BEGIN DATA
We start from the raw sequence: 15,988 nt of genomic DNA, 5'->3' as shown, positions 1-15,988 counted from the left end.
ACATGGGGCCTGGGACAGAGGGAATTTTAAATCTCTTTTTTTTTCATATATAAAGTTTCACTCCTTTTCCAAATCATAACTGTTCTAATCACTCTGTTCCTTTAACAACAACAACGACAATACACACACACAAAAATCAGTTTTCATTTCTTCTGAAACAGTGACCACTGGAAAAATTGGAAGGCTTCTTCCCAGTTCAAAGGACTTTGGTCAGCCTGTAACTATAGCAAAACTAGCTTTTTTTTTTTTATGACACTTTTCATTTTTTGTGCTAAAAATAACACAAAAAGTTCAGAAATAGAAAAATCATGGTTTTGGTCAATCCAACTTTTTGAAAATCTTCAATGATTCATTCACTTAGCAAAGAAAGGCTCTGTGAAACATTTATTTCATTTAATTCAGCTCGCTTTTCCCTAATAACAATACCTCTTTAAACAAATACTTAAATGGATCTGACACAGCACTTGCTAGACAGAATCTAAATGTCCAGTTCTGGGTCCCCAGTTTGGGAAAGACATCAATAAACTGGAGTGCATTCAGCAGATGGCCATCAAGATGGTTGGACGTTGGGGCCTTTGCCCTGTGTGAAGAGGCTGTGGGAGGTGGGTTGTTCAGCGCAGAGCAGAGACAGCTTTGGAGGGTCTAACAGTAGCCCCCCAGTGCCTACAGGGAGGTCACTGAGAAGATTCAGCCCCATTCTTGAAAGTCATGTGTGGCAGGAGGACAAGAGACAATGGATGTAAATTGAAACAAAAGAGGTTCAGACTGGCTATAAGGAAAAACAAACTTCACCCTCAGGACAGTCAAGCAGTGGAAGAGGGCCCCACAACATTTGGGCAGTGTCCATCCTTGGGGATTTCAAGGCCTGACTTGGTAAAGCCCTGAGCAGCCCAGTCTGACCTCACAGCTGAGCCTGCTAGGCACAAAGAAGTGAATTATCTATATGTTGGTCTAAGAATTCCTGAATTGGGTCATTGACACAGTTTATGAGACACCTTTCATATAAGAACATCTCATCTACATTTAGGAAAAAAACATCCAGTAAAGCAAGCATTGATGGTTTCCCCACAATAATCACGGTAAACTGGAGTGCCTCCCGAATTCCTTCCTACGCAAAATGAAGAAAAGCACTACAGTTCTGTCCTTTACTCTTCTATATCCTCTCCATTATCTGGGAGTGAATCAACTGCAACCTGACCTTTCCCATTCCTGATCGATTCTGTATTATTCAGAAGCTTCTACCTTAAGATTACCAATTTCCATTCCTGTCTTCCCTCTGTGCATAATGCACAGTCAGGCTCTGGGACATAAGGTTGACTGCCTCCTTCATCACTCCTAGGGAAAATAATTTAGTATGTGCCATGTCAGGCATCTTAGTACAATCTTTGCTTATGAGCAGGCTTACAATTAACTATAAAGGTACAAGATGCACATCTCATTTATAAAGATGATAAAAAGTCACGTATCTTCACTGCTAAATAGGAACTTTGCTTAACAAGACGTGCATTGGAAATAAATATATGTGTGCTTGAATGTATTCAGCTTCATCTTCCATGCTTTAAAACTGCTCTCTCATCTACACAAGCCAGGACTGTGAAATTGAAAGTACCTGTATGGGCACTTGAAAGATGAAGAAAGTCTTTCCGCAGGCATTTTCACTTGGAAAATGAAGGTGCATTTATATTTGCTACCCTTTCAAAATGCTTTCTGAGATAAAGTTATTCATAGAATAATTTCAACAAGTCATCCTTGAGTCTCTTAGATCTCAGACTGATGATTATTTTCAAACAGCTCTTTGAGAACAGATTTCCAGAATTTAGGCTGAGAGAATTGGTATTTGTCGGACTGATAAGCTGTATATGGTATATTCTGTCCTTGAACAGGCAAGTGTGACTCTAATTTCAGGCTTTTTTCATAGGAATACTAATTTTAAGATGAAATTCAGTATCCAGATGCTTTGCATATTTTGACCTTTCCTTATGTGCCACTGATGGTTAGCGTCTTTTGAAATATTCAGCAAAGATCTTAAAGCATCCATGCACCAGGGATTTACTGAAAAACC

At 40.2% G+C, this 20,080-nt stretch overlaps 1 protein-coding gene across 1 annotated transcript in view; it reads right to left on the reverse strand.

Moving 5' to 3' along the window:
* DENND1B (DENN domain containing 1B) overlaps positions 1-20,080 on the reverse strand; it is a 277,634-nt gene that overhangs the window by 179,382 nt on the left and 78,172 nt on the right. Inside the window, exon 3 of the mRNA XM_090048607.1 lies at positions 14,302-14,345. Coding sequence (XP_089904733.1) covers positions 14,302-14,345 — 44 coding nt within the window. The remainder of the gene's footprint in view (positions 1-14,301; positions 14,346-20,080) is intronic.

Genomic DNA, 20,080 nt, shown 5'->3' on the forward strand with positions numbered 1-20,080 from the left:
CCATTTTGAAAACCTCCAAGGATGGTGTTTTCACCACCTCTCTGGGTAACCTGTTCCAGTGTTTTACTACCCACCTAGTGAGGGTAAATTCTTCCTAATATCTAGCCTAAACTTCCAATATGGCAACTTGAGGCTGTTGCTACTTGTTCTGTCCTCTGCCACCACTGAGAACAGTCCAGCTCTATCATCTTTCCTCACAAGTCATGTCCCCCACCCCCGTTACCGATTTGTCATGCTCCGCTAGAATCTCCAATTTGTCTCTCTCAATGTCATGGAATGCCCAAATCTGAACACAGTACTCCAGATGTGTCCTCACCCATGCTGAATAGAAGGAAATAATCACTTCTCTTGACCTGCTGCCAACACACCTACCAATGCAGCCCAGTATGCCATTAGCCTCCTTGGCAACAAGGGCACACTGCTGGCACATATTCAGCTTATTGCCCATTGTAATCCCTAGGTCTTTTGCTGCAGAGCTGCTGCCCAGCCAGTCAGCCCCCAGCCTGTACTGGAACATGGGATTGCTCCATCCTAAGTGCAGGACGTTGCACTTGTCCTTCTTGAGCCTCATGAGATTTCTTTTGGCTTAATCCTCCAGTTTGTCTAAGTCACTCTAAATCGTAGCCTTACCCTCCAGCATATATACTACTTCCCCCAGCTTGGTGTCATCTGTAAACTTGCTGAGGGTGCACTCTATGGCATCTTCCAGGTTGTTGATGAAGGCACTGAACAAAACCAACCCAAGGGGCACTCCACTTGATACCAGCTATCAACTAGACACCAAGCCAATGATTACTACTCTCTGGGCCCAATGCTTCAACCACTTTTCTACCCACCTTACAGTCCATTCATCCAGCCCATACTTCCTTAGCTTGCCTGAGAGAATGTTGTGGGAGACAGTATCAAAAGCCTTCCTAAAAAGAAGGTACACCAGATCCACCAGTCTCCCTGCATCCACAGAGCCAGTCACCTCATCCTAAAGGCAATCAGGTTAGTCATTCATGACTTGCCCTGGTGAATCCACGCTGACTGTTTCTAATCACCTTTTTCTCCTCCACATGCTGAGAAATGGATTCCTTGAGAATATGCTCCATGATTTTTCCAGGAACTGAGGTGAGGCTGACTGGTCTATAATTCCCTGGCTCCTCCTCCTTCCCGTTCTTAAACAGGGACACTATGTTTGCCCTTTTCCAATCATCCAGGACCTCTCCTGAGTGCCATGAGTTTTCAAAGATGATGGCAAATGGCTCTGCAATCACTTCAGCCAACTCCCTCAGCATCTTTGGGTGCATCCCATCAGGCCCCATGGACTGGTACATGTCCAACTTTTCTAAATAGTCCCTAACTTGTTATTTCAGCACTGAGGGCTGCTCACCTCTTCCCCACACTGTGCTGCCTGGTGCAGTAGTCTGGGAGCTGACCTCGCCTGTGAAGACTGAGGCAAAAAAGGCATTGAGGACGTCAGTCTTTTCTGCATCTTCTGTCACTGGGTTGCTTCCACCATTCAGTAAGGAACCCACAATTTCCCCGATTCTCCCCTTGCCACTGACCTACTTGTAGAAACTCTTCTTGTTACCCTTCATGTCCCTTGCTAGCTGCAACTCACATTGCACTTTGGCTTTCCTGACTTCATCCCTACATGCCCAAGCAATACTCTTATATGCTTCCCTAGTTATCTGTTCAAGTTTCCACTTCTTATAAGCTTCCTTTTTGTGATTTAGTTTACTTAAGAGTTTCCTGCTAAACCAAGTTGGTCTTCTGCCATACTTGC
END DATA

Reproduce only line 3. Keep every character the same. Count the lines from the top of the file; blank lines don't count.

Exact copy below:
At 40.2% G+C, this 20,080-nt stretch overlaps 1 protein-coding gene across 1 annotated transcript in view; it reads right to left on the reverse strand.